02: Migration Scope Definition – What Will Be Migrated?

Next, you have to decide what will be migrated – this includes data, applications, and infrastructure. Data migration is often one of the most complex aspects of an application migration because everything needs to be transferred correctly and completely. In contrast, the application itself needs to be taken into account if it is to work better in the cloud than it does on-premises.

Additionally, you have to consider any dependencies that the application has, such as on other applications or specific infrastructure. Finally, you must also consider the application’s infrastructure in the cloud, including understanding how the application will be deployed and any networking or security requirements.

03: Migration Objectives – Why You Want to Migrate Applications to the Cloud?

It’s crucial to clearly understand why you want to migrate your application to the cloud and what your objectives are for the migration. The former could be for several different reasons, such as application or data center retirement, application or server consolidation, business expansion, cloud-native application development, or disaster recovery.

For the latter, do you want to reduce costs, improve application performance, and/or take advantage of cloud-native features? Whatever your objectives are, they should be specific, measurable, achievable, relevant, and time-bound (SMART) – e.g., improve application performance by 25% within 3 months.

04: Migration Ownership – Who Will Own the Whole Process?

One of the most vital aspects of application migration is deciding who – out of the internal organization, application owner, application teams, or information technology (IT) operations – will be responsible for the whole process, including everything from planning and execution to monitoring and post-migration support.

It’s necessary to establish who will be involved in each stage of the migration project so that everyone knows what their roles and responsibilities are. This will help to avoid any confusion or overlap in tasks, which could lead to delays or errors in the migration process.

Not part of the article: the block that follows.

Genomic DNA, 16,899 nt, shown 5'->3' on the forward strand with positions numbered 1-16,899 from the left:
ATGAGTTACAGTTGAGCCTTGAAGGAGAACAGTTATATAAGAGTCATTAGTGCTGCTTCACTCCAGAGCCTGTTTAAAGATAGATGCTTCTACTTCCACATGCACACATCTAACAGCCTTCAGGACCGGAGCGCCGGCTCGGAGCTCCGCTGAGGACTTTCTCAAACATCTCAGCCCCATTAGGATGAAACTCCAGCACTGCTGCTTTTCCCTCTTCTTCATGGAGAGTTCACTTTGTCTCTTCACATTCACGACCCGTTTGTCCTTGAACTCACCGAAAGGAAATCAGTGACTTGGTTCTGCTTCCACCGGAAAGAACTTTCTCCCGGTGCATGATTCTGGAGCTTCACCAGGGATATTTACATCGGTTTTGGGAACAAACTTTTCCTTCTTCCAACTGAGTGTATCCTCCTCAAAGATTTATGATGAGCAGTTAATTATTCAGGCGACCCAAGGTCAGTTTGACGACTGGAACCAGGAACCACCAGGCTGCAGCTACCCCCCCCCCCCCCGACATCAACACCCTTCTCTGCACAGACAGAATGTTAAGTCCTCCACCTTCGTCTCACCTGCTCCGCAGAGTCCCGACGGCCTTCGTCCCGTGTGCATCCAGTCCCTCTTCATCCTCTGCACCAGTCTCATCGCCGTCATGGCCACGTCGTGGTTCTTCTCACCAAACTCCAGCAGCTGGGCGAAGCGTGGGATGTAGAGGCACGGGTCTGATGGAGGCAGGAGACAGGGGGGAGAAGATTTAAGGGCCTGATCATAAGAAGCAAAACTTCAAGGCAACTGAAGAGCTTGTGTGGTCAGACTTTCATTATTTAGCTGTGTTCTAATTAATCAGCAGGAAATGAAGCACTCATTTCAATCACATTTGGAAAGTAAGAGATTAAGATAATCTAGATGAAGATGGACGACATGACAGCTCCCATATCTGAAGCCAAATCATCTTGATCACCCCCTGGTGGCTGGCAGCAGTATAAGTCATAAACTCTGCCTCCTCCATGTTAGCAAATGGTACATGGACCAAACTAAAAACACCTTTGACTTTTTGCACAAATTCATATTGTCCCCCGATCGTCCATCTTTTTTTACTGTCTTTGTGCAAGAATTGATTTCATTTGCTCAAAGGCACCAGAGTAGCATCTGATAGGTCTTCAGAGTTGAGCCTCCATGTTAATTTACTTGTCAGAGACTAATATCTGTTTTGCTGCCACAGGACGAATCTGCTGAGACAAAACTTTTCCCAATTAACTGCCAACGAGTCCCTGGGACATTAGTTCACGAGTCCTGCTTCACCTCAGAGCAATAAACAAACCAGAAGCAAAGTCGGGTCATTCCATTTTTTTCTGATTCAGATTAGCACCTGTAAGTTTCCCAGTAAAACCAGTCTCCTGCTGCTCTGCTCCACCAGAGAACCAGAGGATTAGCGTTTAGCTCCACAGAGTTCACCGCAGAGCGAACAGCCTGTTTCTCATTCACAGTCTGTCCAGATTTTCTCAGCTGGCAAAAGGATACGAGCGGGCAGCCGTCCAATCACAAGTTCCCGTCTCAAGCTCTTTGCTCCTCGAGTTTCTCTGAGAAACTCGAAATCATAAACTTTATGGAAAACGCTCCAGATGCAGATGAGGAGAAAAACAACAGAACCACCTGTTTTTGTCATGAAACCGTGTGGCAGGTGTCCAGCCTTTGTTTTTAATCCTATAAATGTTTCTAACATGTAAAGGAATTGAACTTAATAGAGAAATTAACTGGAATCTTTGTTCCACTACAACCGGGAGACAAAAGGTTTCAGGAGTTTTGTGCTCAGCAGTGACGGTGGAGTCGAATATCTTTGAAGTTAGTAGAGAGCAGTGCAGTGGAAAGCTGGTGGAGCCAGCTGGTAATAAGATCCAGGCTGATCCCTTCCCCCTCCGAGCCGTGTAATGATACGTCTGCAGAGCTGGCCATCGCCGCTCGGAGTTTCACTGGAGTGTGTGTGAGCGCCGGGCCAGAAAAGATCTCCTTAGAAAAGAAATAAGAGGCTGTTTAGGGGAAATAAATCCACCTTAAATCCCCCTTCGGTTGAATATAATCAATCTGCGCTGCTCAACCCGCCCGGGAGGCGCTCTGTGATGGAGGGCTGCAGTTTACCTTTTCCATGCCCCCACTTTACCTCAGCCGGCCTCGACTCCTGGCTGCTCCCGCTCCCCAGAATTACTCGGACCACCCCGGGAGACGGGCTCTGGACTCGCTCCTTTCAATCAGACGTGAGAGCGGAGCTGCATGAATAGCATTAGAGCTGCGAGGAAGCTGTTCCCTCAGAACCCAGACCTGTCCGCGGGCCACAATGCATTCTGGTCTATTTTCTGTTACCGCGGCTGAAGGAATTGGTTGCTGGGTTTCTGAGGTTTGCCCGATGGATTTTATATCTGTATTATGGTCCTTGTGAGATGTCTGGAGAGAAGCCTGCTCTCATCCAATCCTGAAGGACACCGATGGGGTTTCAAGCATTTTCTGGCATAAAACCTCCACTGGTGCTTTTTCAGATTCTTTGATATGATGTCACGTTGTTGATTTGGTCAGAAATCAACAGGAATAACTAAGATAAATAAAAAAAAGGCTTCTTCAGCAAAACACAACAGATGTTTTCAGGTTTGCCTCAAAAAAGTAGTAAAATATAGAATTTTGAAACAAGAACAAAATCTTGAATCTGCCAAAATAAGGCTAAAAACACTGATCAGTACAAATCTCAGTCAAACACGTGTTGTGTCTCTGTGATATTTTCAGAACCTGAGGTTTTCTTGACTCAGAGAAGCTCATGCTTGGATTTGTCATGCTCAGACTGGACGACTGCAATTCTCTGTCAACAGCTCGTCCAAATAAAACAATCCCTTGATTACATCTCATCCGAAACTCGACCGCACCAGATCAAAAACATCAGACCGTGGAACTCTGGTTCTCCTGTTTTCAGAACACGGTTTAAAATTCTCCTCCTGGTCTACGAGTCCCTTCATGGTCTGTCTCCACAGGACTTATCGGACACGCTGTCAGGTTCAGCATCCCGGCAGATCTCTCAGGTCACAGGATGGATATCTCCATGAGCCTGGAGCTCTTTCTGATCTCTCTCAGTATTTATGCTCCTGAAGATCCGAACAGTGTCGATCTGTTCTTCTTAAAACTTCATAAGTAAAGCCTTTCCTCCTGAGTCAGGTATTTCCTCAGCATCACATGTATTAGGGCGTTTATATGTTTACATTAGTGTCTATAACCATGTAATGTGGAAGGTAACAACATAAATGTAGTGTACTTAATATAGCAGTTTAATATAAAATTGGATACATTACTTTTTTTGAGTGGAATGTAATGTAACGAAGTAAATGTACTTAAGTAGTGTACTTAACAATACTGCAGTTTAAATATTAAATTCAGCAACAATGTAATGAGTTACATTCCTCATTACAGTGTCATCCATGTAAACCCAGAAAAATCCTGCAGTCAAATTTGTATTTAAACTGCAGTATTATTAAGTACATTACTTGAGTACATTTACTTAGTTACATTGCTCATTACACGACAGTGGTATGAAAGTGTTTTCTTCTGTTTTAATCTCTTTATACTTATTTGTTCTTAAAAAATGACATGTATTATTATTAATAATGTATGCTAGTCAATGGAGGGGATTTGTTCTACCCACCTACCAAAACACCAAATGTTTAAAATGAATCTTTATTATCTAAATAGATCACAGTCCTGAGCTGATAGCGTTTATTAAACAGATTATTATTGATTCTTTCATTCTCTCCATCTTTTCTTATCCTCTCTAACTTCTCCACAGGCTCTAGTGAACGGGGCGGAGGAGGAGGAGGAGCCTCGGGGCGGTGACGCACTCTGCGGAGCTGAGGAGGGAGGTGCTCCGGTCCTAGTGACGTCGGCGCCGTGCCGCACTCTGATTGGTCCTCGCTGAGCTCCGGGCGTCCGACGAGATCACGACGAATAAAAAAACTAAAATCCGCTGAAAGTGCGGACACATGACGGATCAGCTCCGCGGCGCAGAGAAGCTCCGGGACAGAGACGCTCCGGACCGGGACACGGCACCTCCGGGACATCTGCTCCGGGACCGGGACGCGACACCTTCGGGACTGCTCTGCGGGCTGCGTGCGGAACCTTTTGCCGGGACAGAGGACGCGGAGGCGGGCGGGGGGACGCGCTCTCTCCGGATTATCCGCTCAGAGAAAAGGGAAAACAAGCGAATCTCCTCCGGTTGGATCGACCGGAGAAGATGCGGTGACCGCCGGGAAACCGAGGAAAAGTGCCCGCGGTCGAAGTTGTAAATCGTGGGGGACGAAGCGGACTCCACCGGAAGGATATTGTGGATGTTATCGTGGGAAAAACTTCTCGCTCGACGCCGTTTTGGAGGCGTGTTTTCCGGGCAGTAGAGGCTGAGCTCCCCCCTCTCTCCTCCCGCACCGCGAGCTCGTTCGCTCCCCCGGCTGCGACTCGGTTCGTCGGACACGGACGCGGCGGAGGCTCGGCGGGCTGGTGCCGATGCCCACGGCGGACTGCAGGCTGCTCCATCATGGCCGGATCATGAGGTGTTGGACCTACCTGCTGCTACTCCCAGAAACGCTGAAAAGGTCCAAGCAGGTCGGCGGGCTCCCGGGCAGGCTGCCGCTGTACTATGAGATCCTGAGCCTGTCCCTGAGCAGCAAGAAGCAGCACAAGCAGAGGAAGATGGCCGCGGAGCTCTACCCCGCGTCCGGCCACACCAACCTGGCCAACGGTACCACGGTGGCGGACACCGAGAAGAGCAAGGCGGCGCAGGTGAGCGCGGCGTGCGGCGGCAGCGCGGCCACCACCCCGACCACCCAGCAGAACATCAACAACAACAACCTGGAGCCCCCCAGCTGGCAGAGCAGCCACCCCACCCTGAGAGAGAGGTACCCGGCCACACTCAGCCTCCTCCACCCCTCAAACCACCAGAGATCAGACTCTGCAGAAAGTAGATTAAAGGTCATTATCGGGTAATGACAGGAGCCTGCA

05: Choosing Cloud Environment and Approach

Another critical decision you will make when migrating applications to the cloud is deciding which cloud deployment and service models would be best for your application. The main options are public cloud or private cloud and hybrid cloud or multicloud. Think about the application’s requirements and which of these models would be most suitable, as well as considering your budget and the level of control that you want over the application and its data.

Cloud migration to private cloud vs. public cloud

Cloud migration to private cloud vs. public cloud

Public cloud means that the application and its data will be hosted by the cloud provider, while private cloud means that the application and data will be hosted on-premises. Hybrid cloud is a mix of the two, with some application and data components being hosted on-premises and others in the public cloud. Multicloud is when an application uses two or more different cloud environments, such as Amazon Web Services (AWS), Microsoft Azure, and Google Cloud Platform.

The provider you choose will also play a role in application migration, as different cloud providers offer various levels of support and cloud services. The provider you choose must meet your application’s requirements and offer the level of support you need throughout the migration process.

06: Explore Cloud Migration Tools and Frameworks That Can Facilitate Your Migration

The right tools and techniques for your application migration will vary depending on the application being migrated, but some common tools and techniques include:

  • configuration management tools (e.g., Puppet, Chef, and Ansible)
  • server provisioning tools (e.g., AWS CloudFormation and Azure Resource Manager)
  • orchestration and automation tools (e.g., Jenkins, CircleCI, and TravisCI)
  • containerization tools (e.g., Docker, Kubernetes, and Mesos)
  • application performance monitoring tools (e.g., New Relic and AppDynamics)
  • logging and tracing tools (e.g., Fluentd, Logstash, and Splunk)
  • application security testing tools (e.g., OWASP ZAP and Burp Suite)